Gloria joined the lab in June 2012 as a laboratory technician primarily responsible for managing all aspects of our insectary. Gloria was promoted to HHMI Laboratory Assistant II in 2013, and is the manager of our insectary. Gloria is a long-time member of the Rockefeller community and previously managed the HHMI glasswashing facility, as well as working in numerous laboratories on campus. Photo: Trevor Sorrells
Isabel joined our lab as laboratory technician in the summer of 2009. While she was a senior at Hunter College, Class of 2009 Isabel helped our lab as a part-time lab technician and was later hired into a new full-time position made possible by an ARRA Stimulus Grant Supplement from NIDCD. She previously interned in the Rice Lab. In 2011, Isabel was promoted to manage Drosophila operations in the Vosshall Lab. In 2012, Isabel was promoted to Lab Manager. Photo: Trevor Sorrells
Margaret (Margo) Herre
Margo earned her BFA in Photography and Imaging with honors and a Minor in Chemistry from New York University in 2011. While still in college, she was a research technician at Eastern Virginia Medical School and at the Institute for Regenerative Medicine. Before entering the Tri-Institutional MD-PhD program in 2014, Margo was a veterinary assistant at the Tribeca Soho Animal Hospital and a health center intern at the Staten Island Zoo. She was a research assistant in Bob Darnell's lab from 2011-2014, where we worked on the biochemistry of Fragile X Mental Retardation Syndrome. Margo joined the Vosshall Lab in 2016 after a short rotation with Ben Matthews. She is studying mechanisms by which female mosquito behavior is reversibly modulated by blood-feeding. She participated in the 2016 CSHL Advanced Sequencing Technologies and Applications Course, and is a 2016 recipient of a Quadrivium Award for Innovative Research in Epigenetics. Photo: Trevor Sorrells
Veronica received her B.A. degree from Columbia University in 2014. As an undergraduate, she worked on the role of multikinase inhibitors on tumor cell apoptosis in the laboratory of Dr. Hua Yu, City of Hope National Research Center. At Columbia, she was named an Amgen Scholar and worked in the laboratory of James Manley on MecP2 gene expression and splicing as affected by ALS mutations. She rotated in the Vosshall lab in the Winter-Spring of 2014, working with Ellen De Obaldia on devising behavioral assays that probe the effects of the microbiome on attraction of mosquitoes to hosts, and with Meg Younger on glutamate receptor expression in the mosquito brain. She joined the lab in September 2015 and is working on taste mechanisms of bloodfeeding behavior. Veronica is a recipient of an NSF Graduate Research Fellowship, and is a Gilliam Fellow of the Howard Hughes Medical Institute. Photo: Trevor Sorrells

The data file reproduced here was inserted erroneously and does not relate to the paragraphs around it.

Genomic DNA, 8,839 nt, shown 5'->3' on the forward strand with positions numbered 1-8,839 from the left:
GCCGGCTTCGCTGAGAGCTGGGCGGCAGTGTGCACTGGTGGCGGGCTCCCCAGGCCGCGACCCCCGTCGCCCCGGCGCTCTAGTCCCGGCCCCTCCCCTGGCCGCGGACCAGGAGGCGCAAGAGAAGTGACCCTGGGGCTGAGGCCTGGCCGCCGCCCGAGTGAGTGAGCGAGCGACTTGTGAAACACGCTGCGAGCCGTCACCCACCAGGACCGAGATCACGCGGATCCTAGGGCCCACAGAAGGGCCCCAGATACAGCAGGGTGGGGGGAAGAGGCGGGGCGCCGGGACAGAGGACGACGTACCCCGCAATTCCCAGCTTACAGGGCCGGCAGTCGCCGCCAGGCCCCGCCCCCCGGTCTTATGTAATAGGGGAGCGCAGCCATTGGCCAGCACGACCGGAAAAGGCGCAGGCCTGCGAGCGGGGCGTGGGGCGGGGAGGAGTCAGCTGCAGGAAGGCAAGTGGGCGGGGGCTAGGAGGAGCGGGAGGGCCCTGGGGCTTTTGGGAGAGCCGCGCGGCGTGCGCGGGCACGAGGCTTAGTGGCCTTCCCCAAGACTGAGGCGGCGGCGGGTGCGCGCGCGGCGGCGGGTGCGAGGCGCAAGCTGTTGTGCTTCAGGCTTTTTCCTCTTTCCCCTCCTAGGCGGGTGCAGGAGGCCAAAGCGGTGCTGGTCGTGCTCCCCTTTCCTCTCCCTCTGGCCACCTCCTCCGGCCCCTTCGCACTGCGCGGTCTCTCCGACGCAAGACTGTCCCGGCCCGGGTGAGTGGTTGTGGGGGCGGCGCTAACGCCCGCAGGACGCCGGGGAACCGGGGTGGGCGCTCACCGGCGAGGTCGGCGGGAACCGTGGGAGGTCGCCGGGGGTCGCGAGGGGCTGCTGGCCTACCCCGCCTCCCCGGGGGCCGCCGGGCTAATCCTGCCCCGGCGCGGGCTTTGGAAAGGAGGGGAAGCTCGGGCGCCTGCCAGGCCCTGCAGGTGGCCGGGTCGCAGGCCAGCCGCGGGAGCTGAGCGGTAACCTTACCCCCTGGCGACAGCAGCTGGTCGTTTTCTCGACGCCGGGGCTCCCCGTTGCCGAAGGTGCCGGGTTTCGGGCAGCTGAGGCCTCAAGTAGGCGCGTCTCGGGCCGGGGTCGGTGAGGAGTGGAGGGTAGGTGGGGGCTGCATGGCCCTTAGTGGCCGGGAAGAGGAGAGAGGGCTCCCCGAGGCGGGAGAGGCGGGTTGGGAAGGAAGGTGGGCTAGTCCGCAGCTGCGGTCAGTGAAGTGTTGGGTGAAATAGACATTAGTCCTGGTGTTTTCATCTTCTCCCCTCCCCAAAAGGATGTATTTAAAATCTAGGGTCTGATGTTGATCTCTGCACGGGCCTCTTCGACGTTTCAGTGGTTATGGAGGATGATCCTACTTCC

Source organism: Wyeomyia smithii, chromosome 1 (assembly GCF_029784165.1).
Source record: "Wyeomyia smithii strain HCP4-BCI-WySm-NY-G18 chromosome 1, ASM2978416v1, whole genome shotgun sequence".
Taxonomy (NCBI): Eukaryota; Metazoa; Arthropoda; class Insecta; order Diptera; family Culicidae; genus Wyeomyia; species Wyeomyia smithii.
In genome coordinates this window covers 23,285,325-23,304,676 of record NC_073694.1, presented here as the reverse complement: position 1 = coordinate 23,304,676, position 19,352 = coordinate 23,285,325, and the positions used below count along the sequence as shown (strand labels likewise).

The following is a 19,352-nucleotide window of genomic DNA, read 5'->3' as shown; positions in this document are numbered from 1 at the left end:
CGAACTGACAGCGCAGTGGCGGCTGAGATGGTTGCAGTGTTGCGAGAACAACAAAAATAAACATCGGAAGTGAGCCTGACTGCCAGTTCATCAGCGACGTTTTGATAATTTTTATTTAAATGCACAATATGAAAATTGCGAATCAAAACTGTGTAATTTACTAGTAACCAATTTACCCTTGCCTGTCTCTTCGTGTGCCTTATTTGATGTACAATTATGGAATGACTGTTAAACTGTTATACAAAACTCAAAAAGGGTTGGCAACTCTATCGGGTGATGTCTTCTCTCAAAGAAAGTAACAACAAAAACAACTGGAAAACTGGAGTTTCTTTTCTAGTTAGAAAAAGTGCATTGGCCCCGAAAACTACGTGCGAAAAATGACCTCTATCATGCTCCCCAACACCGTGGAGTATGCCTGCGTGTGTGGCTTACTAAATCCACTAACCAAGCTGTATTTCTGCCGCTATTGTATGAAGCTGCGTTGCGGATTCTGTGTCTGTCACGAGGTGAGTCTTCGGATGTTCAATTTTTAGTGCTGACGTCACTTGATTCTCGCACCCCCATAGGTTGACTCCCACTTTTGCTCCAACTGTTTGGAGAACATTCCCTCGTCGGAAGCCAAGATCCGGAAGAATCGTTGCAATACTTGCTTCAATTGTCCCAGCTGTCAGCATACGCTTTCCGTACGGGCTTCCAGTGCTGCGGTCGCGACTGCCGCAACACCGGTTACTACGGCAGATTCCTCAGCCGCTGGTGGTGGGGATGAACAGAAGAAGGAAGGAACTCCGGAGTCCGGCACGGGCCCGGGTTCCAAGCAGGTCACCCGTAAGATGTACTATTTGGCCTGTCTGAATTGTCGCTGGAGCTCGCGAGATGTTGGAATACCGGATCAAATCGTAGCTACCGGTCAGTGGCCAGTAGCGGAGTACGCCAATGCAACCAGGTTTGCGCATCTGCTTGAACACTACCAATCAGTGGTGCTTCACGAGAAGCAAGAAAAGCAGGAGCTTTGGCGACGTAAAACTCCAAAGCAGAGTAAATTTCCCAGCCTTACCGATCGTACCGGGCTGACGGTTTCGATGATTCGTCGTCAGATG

Molly Liu B.A.
Molly earned her B.A. in Biological Sciences at the University of Chicago in 2013, where she worked with Chip Ferguson on the role of asymmetric BMP signaling in Drosophila female germline stem cells. She also carried out a summer project at UCSF in the laboratory of Yuh Nung Jan on Drosophila cardiac physiology. Her other research experiences were with Shawn Xu and Pan Zheng (University of Michigan) and Yi Rao (NIBS-Beijing). She rotated in the Vosshall Lab in the fall of 2013, working with Laura Duvall on determinants of female mosquito host seeking suppression after a blood meal and with Ben Matthews on mosquito gene editing using the CRISPR/Cas9 system. She joined the lab in September 2014, and is investigating the neural correlates of mosquito host-seeking suppression after a blood meal.